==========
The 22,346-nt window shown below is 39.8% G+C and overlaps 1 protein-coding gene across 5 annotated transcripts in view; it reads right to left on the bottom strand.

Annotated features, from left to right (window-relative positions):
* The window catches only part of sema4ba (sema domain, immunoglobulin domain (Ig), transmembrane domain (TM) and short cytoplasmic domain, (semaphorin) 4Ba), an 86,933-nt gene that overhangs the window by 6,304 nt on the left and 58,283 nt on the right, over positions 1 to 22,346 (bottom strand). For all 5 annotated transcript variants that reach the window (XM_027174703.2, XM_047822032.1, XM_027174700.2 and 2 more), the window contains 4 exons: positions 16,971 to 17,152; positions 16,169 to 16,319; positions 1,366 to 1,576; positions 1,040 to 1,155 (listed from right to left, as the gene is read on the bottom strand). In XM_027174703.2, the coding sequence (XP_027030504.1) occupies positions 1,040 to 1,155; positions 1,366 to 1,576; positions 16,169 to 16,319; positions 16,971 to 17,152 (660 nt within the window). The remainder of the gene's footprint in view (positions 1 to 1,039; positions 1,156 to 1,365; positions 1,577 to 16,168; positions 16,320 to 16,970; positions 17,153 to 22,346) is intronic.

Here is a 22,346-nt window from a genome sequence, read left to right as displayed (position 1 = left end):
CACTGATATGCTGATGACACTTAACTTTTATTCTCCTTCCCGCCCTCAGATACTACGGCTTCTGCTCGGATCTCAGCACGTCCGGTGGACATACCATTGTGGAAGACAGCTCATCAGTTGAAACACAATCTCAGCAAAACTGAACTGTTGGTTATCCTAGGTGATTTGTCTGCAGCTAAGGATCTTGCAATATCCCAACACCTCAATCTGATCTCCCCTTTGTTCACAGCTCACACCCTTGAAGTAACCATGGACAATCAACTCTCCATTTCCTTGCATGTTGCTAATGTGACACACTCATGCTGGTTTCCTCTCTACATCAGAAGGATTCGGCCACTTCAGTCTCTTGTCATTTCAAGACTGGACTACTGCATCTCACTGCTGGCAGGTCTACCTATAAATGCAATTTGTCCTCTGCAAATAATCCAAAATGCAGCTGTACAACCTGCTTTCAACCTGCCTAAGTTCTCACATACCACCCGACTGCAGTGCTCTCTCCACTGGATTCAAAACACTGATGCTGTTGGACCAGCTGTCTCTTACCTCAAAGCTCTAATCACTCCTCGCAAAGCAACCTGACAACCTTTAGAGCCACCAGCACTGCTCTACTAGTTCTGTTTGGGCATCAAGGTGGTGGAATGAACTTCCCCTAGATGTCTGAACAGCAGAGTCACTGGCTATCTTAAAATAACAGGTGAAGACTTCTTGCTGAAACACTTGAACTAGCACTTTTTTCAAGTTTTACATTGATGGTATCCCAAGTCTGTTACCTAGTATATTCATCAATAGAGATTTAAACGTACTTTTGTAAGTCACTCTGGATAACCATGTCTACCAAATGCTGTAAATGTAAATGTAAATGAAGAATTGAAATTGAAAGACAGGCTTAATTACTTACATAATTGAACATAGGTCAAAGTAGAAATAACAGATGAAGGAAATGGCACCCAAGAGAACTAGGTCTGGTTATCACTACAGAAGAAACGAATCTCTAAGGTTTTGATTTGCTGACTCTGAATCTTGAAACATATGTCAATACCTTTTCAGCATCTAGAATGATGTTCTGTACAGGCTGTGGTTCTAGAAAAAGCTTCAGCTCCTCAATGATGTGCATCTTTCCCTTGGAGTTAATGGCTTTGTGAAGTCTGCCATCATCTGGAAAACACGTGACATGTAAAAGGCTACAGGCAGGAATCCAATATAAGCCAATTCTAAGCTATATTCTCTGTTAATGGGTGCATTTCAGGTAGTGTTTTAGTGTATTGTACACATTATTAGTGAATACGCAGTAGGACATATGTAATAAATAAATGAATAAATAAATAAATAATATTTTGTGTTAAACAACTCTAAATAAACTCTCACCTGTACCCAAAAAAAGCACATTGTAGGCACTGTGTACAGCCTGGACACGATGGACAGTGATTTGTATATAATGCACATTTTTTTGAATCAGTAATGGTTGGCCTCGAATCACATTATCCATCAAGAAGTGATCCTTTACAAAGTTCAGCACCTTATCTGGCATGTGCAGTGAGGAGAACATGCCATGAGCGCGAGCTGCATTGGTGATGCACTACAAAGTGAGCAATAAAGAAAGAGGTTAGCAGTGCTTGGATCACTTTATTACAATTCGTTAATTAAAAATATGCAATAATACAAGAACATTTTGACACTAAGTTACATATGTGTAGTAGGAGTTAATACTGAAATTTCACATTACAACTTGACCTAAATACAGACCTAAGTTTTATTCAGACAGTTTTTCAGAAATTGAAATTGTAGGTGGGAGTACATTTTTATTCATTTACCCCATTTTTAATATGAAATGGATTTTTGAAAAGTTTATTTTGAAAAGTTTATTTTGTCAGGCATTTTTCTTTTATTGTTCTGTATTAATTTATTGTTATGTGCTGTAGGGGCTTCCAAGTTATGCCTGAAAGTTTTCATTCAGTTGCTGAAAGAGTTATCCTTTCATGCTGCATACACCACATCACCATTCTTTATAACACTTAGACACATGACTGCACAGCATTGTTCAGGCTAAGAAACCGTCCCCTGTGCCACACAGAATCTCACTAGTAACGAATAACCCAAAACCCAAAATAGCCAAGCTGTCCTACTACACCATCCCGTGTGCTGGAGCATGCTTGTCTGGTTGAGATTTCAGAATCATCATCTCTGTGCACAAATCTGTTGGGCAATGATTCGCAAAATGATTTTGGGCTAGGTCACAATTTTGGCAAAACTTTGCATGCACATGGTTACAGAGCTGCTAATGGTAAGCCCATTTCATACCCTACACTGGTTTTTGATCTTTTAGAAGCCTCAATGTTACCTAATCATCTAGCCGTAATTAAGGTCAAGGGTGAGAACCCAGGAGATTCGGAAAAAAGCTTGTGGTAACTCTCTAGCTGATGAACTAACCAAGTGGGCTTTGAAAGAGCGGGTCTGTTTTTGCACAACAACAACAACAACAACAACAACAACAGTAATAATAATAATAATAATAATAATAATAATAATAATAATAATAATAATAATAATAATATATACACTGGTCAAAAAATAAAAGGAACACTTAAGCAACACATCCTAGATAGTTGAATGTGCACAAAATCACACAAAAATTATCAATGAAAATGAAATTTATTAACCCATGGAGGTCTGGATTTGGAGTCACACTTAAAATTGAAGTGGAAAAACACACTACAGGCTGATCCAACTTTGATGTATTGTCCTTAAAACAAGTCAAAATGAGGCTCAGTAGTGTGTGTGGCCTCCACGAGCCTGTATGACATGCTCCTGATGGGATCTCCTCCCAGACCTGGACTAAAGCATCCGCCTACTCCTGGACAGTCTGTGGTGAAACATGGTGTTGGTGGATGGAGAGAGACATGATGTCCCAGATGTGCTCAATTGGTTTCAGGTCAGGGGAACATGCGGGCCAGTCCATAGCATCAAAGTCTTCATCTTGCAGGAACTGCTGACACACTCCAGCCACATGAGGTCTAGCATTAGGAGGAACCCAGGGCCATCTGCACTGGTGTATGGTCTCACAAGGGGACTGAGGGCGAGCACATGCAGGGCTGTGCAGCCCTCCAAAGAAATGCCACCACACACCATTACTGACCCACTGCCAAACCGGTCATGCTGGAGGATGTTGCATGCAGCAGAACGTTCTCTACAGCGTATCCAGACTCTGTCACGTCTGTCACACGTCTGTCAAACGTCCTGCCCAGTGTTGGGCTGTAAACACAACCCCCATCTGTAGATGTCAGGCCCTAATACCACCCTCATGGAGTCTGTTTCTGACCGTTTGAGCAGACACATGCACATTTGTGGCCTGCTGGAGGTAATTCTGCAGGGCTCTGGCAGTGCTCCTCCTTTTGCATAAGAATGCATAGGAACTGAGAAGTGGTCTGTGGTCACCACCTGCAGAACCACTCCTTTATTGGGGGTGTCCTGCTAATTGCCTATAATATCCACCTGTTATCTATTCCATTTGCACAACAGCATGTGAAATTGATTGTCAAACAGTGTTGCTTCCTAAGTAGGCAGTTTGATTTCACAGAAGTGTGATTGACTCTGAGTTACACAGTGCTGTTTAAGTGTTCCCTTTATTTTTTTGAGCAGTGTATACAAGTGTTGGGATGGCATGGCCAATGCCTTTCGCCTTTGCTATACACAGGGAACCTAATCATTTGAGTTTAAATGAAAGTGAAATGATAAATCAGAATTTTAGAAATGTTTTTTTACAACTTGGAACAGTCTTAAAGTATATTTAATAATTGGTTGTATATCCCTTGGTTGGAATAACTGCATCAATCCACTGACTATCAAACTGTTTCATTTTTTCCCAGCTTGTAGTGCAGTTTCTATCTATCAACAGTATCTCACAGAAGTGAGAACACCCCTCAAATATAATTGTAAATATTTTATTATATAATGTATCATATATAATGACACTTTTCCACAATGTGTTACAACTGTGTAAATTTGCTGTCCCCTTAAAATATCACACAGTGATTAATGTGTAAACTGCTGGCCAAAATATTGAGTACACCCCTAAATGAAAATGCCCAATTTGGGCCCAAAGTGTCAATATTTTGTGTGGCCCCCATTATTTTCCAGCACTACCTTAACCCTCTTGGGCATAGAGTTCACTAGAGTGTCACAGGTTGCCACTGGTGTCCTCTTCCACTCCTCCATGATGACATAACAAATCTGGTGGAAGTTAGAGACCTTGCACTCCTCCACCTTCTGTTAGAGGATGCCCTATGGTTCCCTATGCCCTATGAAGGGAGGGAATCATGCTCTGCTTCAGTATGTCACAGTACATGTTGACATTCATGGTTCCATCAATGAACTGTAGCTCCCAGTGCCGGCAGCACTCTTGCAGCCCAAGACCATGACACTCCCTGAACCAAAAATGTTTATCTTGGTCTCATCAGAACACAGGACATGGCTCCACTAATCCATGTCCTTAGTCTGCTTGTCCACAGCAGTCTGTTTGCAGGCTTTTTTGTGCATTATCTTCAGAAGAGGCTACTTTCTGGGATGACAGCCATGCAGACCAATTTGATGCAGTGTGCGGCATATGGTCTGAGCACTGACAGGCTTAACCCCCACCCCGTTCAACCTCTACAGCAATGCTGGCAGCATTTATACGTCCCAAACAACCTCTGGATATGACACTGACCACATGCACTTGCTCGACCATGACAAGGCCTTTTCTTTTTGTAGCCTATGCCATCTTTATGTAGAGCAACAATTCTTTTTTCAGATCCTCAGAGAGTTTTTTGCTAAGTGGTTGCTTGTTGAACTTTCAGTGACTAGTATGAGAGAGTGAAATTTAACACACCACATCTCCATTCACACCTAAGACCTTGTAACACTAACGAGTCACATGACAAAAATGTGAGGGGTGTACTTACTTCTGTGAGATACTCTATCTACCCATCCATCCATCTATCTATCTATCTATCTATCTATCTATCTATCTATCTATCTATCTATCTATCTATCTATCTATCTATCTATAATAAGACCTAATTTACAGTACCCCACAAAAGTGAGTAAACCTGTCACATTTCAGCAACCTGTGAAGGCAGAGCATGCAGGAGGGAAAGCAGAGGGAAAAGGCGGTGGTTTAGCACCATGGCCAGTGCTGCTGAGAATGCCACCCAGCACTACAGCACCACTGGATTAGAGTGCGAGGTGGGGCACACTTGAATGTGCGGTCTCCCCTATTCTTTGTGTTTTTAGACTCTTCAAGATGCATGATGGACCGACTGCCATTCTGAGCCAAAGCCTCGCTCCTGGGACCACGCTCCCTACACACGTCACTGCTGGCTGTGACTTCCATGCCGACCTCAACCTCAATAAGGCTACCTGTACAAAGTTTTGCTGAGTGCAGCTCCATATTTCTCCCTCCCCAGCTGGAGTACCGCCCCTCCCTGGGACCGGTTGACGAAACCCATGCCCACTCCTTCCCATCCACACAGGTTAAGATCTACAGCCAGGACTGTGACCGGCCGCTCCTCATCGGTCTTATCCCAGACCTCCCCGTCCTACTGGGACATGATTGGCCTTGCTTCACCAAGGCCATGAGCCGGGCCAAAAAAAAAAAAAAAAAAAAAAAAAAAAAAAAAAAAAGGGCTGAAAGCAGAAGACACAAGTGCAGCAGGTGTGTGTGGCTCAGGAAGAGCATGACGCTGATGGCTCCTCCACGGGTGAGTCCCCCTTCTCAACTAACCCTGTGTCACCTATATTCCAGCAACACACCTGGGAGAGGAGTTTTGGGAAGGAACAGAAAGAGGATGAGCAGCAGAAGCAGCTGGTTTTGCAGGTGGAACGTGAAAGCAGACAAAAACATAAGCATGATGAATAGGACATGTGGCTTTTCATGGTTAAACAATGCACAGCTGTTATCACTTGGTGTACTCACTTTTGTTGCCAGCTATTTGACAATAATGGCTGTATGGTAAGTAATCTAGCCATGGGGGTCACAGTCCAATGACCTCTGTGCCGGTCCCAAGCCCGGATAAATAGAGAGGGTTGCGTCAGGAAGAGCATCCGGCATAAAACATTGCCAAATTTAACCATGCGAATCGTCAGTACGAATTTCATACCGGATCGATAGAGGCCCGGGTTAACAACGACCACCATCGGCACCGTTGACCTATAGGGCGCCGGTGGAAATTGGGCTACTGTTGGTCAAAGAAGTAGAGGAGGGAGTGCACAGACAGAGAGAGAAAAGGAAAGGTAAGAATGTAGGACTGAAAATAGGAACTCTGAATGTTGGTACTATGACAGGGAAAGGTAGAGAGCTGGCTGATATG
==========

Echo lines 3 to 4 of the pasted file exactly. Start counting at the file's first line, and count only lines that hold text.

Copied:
* The window catches only part of sema4ba (sema domain, immunoglobulin domain (Ig), transmembrane domain (TM) and short cytoplasmic domain, (semaphorin) 4Ba), an 86,933-nt gene that overhangs the window by 6,304 nt on the left and 58,283 nt on the right, over positions 1 to 22,346 (bottom strand). For all 5 annotated transcript variants that reach the window (XM_027174703.2, XM_047822032.1, XM_027174700.2 and 2 more), the window contains 4 exons: positions 16,971 to 17,152; positions 16,169 to 16,319; positions 1,366 to 1,576; positions 1,040 to 1,155 (listed from right to left, as the gene is read on the bottom strand). In XM_027174703.2, the coding sequence (XP_027030504.1) occupies positions 1,040 to 1,155; positions 1,366 to 1,576; positions 16,169 to 16,319; positions 16,971 to 17,152 (660 nt within the window). The remainder of the gene's footprint in view (positions 1 to 1,039; positions 1,156 to 1,365; positions 1,577 to 16,168; positions 16,320 to 16,970; positions 17,153 to 22,346) is intronic.

Here is a 22,346-nt window from a genome sequence, read left to right as displayed (position 1 = left end):